Civic Exchange (思匯政策研究所,“CE” hereafter, a think tank) would like to collaborate with HKBU JOUR to make series of investigative reports on the issue of open space in Hong Kong. Basically, CE will share several datasets, and provide guidance on how to harvest other public data and how to interpret it, whereas the student teams will conduct reporting on this theme. Data journalism and data-driven storytelling are potential formats.
Venue: FSC901CD, Hong Kong Baptist University, Kowloon Tong, Kowloon, Hong Kong [Map]
Mobile games are fun to play and also fun to build. You will experience building a mobile game in this workshop using Corona SDK. Corona SDK is an easy-to-learn Software Development Kit for building cross-platform games.
The Computer Science department and Data & News Society have invited Shan He, a Guangzhou-based civic scientist as well as the project director of Chinese NGO Greenovation Hub, to hold a workshop on harvesting water quality data through simple chemical test kits and DIY water monitoring device for environmental investigation on the 18th of January, 2018. A dozen of mixed students from computer science and journalism background and some interested citizens attended and worked in groups.
If you still don’t know what is “blockchain” or what is “bitcoin”, The recent work from Max Galka will assure you this is the high time to do some self-study, or you will miss the birth time of “another Internet”. The idea of ICO, Initial Coin/Chain Offering, is an analogy of IPO. With the inception of “smart contract” capability, fundraising, a process to exchange currency to certificate, can be done in a distributed manner. The “currency” in the chain world can be Ethereum, NEO, BitCoin, … The “certificate” in the chain world is called “token” so the ICO process is also referred to as “token sale”. The convenience of ICO gains rapid growth with crazy capitals pouring into this field. Just check out this interactive/ animated token sale history.
It was new for me when I heard anyone can acquire almost any data from HK government for legitimate reasons under that Code on Access to Information.
This code is a response to the notion of “FOI” (For Our Information; Freedom Of Information), which calls for citizens’ free access to government information so that the transparency of government management can be ensured and citizen rights can be protected.
According to Wiki, In 2006, nearly 70 countries went through relative legislation. Among these laws are USA’s FOIA (Freedom of Information Act) and, of course, Hong Kong’s Code on Access to information.
Despite the code in place, a practical question remains. Will those government officers fulfill their duty and do give reply to every single data request? So I decided to give a try on Accessinfo.hk.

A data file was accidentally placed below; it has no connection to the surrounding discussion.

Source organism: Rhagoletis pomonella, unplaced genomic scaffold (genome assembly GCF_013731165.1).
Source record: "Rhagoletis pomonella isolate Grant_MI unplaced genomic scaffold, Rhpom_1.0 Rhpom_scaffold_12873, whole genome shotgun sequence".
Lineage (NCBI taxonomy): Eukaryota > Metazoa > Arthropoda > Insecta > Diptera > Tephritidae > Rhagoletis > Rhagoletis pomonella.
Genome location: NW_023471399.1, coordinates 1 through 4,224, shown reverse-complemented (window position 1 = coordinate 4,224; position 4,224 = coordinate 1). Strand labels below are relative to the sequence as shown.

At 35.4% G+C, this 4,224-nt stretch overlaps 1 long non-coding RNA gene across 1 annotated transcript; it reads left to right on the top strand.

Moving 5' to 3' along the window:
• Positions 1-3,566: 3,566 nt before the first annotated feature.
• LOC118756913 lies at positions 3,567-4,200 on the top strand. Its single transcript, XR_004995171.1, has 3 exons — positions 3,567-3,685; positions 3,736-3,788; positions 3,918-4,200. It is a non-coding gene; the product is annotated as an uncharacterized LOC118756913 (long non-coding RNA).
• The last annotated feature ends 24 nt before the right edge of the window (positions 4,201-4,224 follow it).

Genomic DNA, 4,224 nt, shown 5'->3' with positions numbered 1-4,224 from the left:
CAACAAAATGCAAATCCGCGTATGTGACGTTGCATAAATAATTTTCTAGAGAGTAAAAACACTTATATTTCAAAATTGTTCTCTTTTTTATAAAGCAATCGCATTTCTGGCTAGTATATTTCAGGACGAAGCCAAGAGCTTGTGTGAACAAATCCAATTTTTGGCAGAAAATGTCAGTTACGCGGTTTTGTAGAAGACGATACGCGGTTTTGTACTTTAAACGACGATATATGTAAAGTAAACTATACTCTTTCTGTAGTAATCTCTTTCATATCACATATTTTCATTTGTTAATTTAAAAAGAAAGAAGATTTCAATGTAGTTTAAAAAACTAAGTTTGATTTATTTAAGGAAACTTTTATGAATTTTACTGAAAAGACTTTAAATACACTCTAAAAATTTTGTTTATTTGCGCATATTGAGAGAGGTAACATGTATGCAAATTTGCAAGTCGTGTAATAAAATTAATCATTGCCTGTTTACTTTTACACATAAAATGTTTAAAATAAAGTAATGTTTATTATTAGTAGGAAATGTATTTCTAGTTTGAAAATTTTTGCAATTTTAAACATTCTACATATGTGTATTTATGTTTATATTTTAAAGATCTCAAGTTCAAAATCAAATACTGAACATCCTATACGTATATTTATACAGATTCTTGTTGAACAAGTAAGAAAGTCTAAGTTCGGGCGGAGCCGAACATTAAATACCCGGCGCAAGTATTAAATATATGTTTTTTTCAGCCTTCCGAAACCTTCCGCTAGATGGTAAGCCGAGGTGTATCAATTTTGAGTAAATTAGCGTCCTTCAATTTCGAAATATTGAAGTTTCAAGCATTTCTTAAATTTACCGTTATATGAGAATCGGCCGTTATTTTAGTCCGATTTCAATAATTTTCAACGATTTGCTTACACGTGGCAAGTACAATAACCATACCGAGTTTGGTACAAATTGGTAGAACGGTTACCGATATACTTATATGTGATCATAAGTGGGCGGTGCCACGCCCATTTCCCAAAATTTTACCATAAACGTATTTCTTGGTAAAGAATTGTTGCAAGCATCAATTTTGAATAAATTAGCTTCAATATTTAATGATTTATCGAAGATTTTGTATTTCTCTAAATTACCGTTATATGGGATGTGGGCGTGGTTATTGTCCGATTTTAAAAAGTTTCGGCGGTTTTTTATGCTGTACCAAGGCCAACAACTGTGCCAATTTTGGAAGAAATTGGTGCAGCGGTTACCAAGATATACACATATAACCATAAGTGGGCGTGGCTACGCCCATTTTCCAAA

Accessinfo.hk is a website positioned as a platform for citizens to post their information requests to authorities and receive feedback. It was initiated by a group of Open Data activist, including Guy Freeman, who is currently data scientist in HK01. The website publishes every question and answer to everyone, and, at the same time, monitors the process. Before localizing the Alaveteli system ( http://alaveteli.org/ ) to Hong Kong, its sister site WhatDoTheyKnow ( https://www.whatdotheyknow.com/ ) had already seen wide application in the United Kingdom.
Data is the key for environmental investigation and monitoring. However it is very hard for ordinary citizens to get access to. Let water quality be example, which is associated closely with our daily life. When serious environmental disasters break out, with limited information disclosure from government, general public can hardly know the truth in time. The motivates us to organise this workshop that enables you to make DIY monitoring devices with open technology.
On December 22, 2017, President Trump signed the Tax Cuts and Jobs Act. How does it matter to the companies and citizens?
Tax is one of the crucial parts of the country’s economic. Under the globalization, US tax policy might relevant to your life. The economic trends could affect you and the steps you might need to take so you can profit from it. Moreover, there are lots of data in the tax policies which could turn into some good data news. This week we will share some Trump’s new GOP tax cut plan data news.
The whole tax bill cuts the corporate tax rate from 35% to 21% and the top individual tax rate will drop to 37%, which used to be 39.6% in 2017.
The following chart shows the progressive tax rate before and after the bill, in one Table. We find that table is an effective way to display data with high density. It seems the tax will be deducted for everyone except for the lowest income bracket.
The project of Urban Noise is a interactive report concerning the urban noise issue in China, presented as a single web-page hosted on Github and integrated with multimedia attempts to visualize information. The team consisted of three journalism students and the production period took for around two weeks. This article is a brief tech review of the Urban Noise project, walking through how it was built up and what tools were used.